When politicians publish books, it often means they're preparing to run for a new office. In a Political Connections interview airing today on Bay News 9, however, former St. Petersburg mayor Rick Baker says his new book, The Seamless City, won't precede a campaign within the next few years.
Even if U.S. Rep. C.W. Bill Young retires in 2012, Baker said, he won't run for anything at least until his children are done with high school, which is more than four years from now.
Baker would not weigh in on Mayor Bill Foster's decision to fire deputy mayor Goliath Davis, but he stood by Davis, whom he called irreplaceable in the book.
"He was a very valuable part of what we did to redevelop the midtown community," Baker said. "Anybody that saw midtown St. Petersburg 10 years ago and sees where it is nine years after Go became deputy mayor knows that it was transformed."
The interview airs at 11 a.m. and 8 p.m. on Bay News 9.
A Public Policy Polling survey released last week found President Barack Obama neck and neck in Florida against likely Republican candidate Mitt Romney. The automated poll with a margin of error of plus or minus 4.4 percent, showed Obama leading Romney 46 percent to 44 percent, and Jeb Bush 48 percent to 45 percent. Obama led Mike Huckabee by 7 points, Newt Gingrich by 8, and Sarah Palin by 13.
Forty-eight percent of Florida voters approve of the job Obama's doing, and 47 percent disapprove. More than eight in 10 Democrats approve, and a similar percentage of Republicans disapprove, of Obama's performance. Among independents, 49 percent approve and 44 percent disapprove.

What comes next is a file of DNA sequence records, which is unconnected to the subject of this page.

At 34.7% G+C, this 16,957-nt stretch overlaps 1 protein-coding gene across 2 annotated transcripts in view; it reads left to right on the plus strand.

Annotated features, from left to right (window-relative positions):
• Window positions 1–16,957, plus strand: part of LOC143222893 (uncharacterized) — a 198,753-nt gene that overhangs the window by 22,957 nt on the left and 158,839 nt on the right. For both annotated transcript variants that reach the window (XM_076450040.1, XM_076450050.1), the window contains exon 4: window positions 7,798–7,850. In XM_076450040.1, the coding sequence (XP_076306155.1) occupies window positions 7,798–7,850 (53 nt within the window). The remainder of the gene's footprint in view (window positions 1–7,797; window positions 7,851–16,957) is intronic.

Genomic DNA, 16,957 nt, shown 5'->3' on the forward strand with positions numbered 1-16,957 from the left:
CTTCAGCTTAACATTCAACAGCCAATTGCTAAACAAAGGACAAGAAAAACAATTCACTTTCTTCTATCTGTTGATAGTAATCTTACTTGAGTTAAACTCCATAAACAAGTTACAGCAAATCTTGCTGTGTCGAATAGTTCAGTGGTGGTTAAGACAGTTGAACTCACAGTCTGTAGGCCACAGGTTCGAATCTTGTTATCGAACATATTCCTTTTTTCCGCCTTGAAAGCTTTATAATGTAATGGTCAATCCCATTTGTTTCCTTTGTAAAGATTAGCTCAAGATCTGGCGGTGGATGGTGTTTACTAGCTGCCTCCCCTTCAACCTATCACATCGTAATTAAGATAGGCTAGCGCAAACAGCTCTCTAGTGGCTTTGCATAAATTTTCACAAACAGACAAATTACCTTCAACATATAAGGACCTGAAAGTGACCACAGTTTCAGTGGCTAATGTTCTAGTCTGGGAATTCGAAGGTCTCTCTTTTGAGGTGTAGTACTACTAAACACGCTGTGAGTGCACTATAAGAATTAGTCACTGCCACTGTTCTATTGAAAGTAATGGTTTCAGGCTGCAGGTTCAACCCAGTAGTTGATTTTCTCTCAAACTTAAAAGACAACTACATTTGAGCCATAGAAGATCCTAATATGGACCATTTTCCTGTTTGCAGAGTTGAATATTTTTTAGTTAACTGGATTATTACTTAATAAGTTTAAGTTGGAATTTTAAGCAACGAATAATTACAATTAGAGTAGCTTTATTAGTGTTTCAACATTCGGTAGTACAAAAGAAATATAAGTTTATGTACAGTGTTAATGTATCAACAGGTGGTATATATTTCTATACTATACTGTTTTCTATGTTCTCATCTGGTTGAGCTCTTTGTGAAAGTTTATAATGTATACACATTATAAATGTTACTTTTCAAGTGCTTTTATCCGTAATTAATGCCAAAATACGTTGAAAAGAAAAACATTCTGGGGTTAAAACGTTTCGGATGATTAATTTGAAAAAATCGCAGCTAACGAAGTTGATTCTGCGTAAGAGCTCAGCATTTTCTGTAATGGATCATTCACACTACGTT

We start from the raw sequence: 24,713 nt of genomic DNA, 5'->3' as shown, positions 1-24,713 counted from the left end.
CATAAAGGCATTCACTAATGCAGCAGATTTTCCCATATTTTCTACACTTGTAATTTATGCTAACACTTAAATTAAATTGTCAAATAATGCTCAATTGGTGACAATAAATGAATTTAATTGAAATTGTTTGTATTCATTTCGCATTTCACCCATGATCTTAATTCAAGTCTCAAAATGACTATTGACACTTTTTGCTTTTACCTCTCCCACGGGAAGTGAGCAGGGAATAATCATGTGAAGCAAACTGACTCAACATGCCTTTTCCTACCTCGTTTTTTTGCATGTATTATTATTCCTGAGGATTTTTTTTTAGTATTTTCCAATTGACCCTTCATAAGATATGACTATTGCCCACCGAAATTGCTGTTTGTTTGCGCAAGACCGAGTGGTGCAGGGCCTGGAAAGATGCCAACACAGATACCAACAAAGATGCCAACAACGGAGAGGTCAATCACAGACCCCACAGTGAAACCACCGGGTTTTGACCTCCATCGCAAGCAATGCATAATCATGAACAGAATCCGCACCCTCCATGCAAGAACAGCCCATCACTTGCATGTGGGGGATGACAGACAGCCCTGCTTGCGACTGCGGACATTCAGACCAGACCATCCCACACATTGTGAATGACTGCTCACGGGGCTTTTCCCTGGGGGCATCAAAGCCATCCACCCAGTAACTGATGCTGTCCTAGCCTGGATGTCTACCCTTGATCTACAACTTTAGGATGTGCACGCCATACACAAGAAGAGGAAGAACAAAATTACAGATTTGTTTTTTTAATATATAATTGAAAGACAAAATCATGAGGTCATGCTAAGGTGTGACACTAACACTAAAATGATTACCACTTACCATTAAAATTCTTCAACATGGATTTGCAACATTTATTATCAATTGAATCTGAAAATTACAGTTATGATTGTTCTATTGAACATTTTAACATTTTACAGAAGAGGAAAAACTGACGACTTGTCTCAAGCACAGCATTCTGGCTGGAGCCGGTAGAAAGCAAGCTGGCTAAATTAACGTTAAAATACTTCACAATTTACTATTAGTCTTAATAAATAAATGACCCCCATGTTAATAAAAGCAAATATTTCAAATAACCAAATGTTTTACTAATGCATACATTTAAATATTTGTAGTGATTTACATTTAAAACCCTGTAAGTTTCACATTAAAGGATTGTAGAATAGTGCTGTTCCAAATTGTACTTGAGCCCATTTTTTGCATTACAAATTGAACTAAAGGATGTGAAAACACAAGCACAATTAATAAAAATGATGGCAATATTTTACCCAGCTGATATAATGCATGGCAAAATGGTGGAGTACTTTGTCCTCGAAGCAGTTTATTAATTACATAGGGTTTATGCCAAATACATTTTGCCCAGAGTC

From Alex Burgos, spokesman for U.S. Sen. Marco Rubio: "At long last, we just chose our long-term office space. Hart (Senate Office Building) 317. It's the space previously occupied by Sens. Mel Martinez, then Bob Menendez, and most recently by Mark Udall." Rubio had been in temporary offices in the basement of the Dirksen Senate Office Building.
What union support?
During committee debate on HB 1021, which would prohibit governments from collecting union dues through automatic payroll deduction, its sponsor, state Rep. Chris Dorworth, R-Lake Mary, told lawmakers that individual members of unions had said they backed his idea. Skeptical, Democratic Rep. Ron Saunders took to the House floor last week during debate and dared reporters to make a public records request to Dorworth's office to see if any such proof existed.
So we bit.
The House Office of Public Information provided the Buzz with 12 pages of public records related to "union support" for HB 1021. We found no letter, e-mail or transcription of a phone call that indicated someone supporting Dorworth's bill was a union member.
Shirley Gibson of Lake Mary wrote: "Please vote yes on any measure to decrease the power of teacher unions."
Chris Smith of Orlando wrote: "Please stand strong against the unions!"
James Green of Fort Walton Beach wrote: "I am very anti-union for the ills they have caused in this country. How did we ever get into the business of collecting dues for unions anyway? Has to be illegal."
Times staff writers Alex Leary and Aaron Sharockman contributed to this week's Buzz.